And if large numbers of scientists fall prey to the same peer pressure “herd instinct” to which all humans are susceptible (after all, they don’t want people to think they’re dumb), the deception gains even more credibility until it reaches the point where objective examination of the facts is rejected and even ostracized.  When peer pressure is involved, acceptance of errors can become a self-perpetuating snowball.

And this is where our society currently stands on the issues of evolution theory, anthropogenic global warming and more.

Must we ignore every scientific report and finding which comes our way?  Of course not.  But we must keep in mind that the scientific community is made up of human beings too, subject to the same  failings of perception, morality and bias as the rest of us.

Always remember to apply the “smell test” to anything you hear.  If it defies common sense and reason, there’s a good chance it isn’t “science,” but rather someone’s dressed-up bias.


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8 Responses to “Do Scientists Ever Fabricate and Falsify Research?”

  1. The words “science says” have incredible power to influence people. Do you think nobody's going to try to use (or abuse) that power for their own ends? Why do you think some of the greatest ideological battles take place over what scientific evidence (supposedly) says?

    Nowhere is this more evident than in the debate over origins. Darwin's hypotheses allowed atheism to gain great power in the scientific community over the course of the 20th century. That's why we keep hearing things like “all scientists agree about evolution” — a statement so easily discovered to be false that no one has an excuse to believe it.

  2. Do you have proof or are you just spouting off the same old paranoid rants that you usually engage in? Show us the proof and real evidence, please…

  3. Mac, do you really want proof, or are you just spouting the same old head-in-the-sand denials you usually engage in?

    If you'd really like to see some proof, put your mouth in park, put your brain in drive, then re-read (or more likely, read for the first time) the article.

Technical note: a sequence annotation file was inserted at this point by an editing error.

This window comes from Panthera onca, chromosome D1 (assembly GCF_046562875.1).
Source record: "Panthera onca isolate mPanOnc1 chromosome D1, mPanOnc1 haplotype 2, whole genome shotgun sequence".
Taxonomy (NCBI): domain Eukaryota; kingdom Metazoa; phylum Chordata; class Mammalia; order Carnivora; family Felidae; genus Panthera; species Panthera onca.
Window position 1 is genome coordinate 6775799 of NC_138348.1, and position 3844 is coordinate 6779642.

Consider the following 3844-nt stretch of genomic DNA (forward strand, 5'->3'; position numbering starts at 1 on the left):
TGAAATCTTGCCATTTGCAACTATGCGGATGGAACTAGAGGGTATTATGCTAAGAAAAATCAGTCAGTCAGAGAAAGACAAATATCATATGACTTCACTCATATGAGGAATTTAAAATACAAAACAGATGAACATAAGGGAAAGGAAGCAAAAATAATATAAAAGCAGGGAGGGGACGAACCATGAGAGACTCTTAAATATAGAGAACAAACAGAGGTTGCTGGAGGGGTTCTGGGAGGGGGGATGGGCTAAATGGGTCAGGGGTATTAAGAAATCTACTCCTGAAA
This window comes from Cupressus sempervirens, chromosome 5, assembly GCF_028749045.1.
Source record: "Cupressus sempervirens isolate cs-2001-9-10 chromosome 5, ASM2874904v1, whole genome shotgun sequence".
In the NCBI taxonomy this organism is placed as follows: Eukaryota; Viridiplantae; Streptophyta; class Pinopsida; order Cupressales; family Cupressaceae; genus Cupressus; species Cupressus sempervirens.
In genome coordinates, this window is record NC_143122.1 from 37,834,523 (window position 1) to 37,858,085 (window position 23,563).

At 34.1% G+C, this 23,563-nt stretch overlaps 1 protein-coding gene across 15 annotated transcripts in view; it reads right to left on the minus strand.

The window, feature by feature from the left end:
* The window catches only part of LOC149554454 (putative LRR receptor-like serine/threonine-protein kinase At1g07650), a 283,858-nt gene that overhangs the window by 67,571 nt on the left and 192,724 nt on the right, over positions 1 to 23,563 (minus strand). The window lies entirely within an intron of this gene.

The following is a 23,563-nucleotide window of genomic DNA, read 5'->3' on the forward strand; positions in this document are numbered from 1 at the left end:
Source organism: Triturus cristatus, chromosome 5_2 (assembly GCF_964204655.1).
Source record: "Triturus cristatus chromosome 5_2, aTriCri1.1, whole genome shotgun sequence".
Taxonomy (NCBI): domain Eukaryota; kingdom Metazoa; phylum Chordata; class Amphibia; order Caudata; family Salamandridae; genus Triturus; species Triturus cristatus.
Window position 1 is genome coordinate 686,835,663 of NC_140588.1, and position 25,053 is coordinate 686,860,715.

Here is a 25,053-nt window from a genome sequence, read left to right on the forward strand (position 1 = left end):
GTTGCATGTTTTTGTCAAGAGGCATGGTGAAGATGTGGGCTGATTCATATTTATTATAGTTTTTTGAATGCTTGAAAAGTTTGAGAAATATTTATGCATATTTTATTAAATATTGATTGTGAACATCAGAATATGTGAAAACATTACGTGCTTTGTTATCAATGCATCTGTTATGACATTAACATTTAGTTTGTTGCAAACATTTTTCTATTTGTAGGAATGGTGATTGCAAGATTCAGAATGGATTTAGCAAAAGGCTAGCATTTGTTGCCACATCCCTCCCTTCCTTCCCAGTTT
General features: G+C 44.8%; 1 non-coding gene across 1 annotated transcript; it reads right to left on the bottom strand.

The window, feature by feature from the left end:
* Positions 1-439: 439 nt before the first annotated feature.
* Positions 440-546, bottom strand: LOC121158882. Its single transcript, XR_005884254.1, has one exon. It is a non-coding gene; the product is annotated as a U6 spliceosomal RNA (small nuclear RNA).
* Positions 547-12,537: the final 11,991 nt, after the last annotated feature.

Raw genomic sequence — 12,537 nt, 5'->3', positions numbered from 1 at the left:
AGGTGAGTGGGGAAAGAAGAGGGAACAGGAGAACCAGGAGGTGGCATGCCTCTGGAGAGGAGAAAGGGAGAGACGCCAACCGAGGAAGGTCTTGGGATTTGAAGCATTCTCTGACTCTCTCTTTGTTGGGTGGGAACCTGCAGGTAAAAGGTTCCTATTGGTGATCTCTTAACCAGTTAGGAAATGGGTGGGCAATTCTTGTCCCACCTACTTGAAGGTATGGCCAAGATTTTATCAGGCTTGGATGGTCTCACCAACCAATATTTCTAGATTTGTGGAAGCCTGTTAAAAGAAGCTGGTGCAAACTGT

4. Mac – Yours is the language of emotional venting, not of reasoned discussion. I'm not sure what part of all this you're asking for proof of, but at this point you sound like you'd only explain it away anyway.

    It's easy to find out that scientists are not all in agreement about evolution, and that it wouldn't necessarily mean anything if they were. It's easy to see that even scientists are human, fallable and biased. It's easy to see the current scientific world's power structure that tolerates no dissent when it comes to certain sacred cows. And you don't even have to watch EXPELLED to find some of this out.

    There are people who have an answer for everything — an answer that fits what they already believe — and there are people who want to know the truth whether they like it or not. Until you're willing to be in the latter category, you're letting yourself be lied to where you can least afford it.

  5. DCM ” It's easy to find out that scientists are not in agreement about evolution”

    Almost all scientists do believe in evolution, but debate vigorously on certain aspects of it.

    I think that is the honest and correct way to put it.

  6. DCM ” It's easy to find out that scientists are not in agreement about evolution”

    Almost all scientists do believe in evolution, but debate vigorously on certain aspects of it.

    I think that is the honest and correct way to put it.